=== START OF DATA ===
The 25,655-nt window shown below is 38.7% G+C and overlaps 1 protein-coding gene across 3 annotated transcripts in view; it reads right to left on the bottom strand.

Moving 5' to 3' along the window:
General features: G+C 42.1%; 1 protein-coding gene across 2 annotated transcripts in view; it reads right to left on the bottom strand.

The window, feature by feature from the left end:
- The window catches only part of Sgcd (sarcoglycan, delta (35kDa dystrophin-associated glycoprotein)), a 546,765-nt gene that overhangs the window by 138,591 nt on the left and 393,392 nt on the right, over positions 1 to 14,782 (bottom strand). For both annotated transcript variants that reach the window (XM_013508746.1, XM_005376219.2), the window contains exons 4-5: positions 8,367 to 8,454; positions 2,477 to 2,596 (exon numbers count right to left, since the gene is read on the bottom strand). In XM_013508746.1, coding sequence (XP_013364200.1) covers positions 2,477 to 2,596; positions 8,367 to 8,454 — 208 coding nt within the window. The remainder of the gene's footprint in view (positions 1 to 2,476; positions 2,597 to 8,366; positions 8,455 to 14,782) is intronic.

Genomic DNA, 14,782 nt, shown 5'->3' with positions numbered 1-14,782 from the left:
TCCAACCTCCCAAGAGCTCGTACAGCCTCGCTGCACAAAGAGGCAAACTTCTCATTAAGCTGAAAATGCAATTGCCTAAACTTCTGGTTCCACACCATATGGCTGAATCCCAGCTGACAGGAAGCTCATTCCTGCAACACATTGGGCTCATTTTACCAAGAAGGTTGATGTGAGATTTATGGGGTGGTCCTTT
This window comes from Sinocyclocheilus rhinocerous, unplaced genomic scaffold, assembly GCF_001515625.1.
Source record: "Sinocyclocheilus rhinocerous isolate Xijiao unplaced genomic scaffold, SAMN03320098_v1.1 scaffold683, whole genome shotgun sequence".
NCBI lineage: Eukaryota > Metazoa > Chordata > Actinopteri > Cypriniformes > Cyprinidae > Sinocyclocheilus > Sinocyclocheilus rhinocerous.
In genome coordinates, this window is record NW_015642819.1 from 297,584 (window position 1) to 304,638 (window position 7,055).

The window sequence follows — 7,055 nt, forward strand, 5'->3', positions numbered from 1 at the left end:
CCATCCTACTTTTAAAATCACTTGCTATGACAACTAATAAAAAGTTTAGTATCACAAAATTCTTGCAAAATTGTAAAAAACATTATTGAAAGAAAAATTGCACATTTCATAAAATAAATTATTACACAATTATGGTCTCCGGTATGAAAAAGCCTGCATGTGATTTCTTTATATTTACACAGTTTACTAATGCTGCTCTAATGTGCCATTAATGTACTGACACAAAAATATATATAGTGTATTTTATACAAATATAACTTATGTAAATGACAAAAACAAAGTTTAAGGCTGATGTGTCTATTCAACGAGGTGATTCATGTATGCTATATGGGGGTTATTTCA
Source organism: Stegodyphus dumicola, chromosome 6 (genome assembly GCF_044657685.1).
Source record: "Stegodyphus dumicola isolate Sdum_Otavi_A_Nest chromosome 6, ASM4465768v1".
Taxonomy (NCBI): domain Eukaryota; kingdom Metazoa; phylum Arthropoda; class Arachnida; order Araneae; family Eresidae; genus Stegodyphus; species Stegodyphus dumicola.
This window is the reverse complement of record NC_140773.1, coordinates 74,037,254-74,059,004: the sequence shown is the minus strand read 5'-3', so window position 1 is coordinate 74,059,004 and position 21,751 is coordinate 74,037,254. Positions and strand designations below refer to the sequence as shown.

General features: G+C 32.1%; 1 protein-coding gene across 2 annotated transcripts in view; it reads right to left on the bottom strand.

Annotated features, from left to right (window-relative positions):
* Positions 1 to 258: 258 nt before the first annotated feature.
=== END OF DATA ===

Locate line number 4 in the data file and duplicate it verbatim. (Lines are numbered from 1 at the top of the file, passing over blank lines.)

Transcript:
The window, feature by feature from the left end: